Amit Samarth is one of the two Indians ever to finish the Race Across America and among the 250 odd world over.
Are you a novelty seeker or someone who has a strong ‘need for achievement’ personality? The ‘need for achievement’ personality trait is characterised by an enduring and persistent concern with setting and meeting high standards of achievement. This need is influenced by internal drive for action (intrinsic motivation), and the pressure exerted by the expectations of others (extrinsic motivation).
Each of us must understand and know what motivates us and try to maintain a healthy balance between hubris and humility. Abraham Maslow defined a peak experience as “a profound moment of love, understanding, happiness, or rapture”.
Participants in extreme endurance events push themselves beyond what seems possible — running, swimming and biking for seemingly endless hours through unforgiving and treacherous terrain — all for the satisfaction of knowing they raised the bar higher than they had before. And successfully sailed over it.
Race Across America, or RAAM, an ultra-cycling event, is considered as the pinnacle of athletic achievement not only in cycling circles but within the larger sporting community as well.
Look at these gruelling facts: 4,800 km of continuous cycling, sleep deprivation and disorientation, riding through varied terrain with over 170,000 feet of elevation, across 12 states with a 12 day cut-off time for solo racers.
Amit Samarth, a doctor by profession and an avid marathoner, tri-athlete and cyclist, became one of only two Indians ever to complete the RAAM, 35 years since it first started.
Having heard about this race last year while participating in a cycling event, Amit was keen to go for it even though it’s prohibitively expensive and a logistical nightmare, preparing for the support crew, food management etc.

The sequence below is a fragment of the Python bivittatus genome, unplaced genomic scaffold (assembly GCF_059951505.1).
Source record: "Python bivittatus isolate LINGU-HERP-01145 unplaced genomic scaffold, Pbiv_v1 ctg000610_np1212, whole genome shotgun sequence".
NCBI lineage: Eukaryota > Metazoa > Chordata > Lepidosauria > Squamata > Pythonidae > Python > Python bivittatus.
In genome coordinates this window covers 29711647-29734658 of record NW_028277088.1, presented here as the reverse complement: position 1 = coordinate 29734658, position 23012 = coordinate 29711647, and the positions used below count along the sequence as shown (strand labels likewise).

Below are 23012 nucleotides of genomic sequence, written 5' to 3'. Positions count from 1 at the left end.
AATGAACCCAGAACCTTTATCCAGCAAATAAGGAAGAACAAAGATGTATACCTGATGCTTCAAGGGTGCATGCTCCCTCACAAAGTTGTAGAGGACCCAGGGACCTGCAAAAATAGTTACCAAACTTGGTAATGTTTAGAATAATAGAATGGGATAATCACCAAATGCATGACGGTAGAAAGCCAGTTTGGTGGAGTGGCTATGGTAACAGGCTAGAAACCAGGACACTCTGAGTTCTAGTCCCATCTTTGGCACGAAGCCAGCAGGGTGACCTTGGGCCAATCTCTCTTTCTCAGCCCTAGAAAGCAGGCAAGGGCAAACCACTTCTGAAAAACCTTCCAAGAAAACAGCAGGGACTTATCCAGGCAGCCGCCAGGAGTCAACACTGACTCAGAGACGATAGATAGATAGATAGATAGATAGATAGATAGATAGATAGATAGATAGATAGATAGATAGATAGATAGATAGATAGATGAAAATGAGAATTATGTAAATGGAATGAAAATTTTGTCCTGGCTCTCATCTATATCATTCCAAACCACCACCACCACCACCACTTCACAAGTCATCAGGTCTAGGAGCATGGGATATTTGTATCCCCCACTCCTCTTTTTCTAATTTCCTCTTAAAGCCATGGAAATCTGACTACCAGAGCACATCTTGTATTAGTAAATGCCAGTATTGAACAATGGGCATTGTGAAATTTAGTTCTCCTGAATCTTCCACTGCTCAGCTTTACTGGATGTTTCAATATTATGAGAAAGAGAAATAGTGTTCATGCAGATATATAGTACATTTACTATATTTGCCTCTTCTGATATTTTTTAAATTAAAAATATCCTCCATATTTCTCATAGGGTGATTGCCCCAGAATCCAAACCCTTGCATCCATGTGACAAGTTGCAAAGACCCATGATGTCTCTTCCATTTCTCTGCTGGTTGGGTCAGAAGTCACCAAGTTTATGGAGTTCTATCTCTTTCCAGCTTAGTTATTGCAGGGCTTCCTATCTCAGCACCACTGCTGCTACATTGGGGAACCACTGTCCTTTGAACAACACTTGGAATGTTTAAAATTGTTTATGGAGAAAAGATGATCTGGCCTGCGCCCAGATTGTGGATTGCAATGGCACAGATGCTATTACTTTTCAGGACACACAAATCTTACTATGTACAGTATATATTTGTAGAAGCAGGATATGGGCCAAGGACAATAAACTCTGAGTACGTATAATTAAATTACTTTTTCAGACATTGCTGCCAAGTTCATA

“RAAM is not just a bike race. It is a big project management and needs responsible people to provide support,” he says.
Riding for 11 days and 21 hours, “there is so much going on in your head”, Amit said. “You’re always assessing risk and reward. It’s definitely a struggle, and my mantra was: one step after the other. Just keep plodding along and believing that you’re going to get there. That’s pretty core to my beliefs, and it seems to have worked pretty well.”
It’s a matter of attitude too: “Sometimes you can’t look at the challenge as a whole, the path is too daunting. But if you just think about not stopping, about keeping going the best you can, then eventually you get there. Once you finish, it’s an awesome feeling — a victory of physical and mental ferocity,” says this awesome achiever.
Sports psychologists say that by persevering at these extreme endurance events, competitors are seeking the excitement, the unexpected moments that have been leached out of our 9-to-5 lives.
Having conquered RAAM, which has evolved into the holy grail of ultra-cycling, Amit says his message through RAAM is that everyone should engage in some sport during their lifetime. “It will keep you healthy, young and more adventurous. Sports will bring conflict in your life, which will keep you alive and kicking.”
Endurance sports teach us how to be resilient and experience a sense of well-being. It shows us on a fundamental level that we are capable of more than we thought. And it offers a quiet place away from the intrusions of daily life, even our own thoughts. It offers us a sense of peace and purpose.
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